Academic journal article Anglican Theological Review

Women Preachers and Prophets through Two Millennia of Christianity

Academic journal article Anglican Theological Review

Women Preachers and Prophets through Two Millennia of Christianity

Article excerpt

Women Preachers and Prophets through Two Millennia of Christianity. Edited by Beverly Mayne Kienzle and Pamela J. Walker. Berkeley and Los Angeles, CA and London, UK: University of California Press, 1998. xxii + 362 pp. $50.00 (cloth).

Mining the scant and sometimes hostile written evidence for women's prophecy and preaching or "delivering of a religious discourse" (p. xiv) throughout the history of Christianity compels scholars to look creatively to alternative sources such as physical evidence (art), song, education, and witness. The venerable collection of scholars in this volume (16 of the 18 are women) have thereby pieced together a mosaic of women's persistent participation in religious discourse. This volume is about recovery. The result is a picture of the varied strategies women and their supporters employed to wrestle with the ambiguity of women's authority to teach publicly and to challenge any delegitimizing resistance they encountered. The methodologies of contributors vary from essentialist-based readings, social history, historical theology, literary theory, art and music history. This volume, therefore, is also about perspective. The authors carefully navigate the volatile waters of recovery, history, and their oun categories of organization and interpretation. The insights of these scholars into their respective fields help all readers to discover a growing field which includes a wealth and breadth of approaches to the analysis of women's participation in Christian discourse from the second to the twentieth centuries.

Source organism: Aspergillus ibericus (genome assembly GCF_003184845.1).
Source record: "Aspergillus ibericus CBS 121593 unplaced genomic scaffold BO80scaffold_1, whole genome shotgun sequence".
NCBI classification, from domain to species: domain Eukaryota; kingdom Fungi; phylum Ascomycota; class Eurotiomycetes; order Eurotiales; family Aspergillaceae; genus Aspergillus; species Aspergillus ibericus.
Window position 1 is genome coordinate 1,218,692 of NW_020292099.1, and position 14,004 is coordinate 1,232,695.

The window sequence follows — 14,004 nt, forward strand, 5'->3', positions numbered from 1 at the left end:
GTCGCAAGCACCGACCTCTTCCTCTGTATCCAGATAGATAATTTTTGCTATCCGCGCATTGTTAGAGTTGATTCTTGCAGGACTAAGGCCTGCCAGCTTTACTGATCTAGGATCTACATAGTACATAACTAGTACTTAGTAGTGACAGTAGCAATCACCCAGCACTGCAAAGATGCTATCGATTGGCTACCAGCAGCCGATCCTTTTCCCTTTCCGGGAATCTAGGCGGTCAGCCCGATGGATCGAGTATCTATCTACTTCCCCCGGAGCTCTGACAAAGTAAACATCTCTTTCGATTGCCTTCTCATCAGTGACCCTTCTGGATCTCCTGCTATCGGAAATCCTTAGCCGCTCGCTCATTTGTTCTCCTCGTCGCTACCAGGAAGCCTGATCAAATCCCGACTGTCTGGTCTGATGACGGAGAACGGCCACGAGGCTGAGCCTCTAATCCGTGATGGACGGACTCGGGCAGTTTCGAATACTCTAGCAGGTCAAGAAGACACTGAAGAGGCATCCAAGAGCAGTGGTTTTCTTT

Several distinctions arise throughout the volume which help to discern both women's won strategies for authority and the tactics of their contemporaries trying alternatively to proclaim or to silence them. It was the ambiguity of women's role that demanded the most effort throughout time. …

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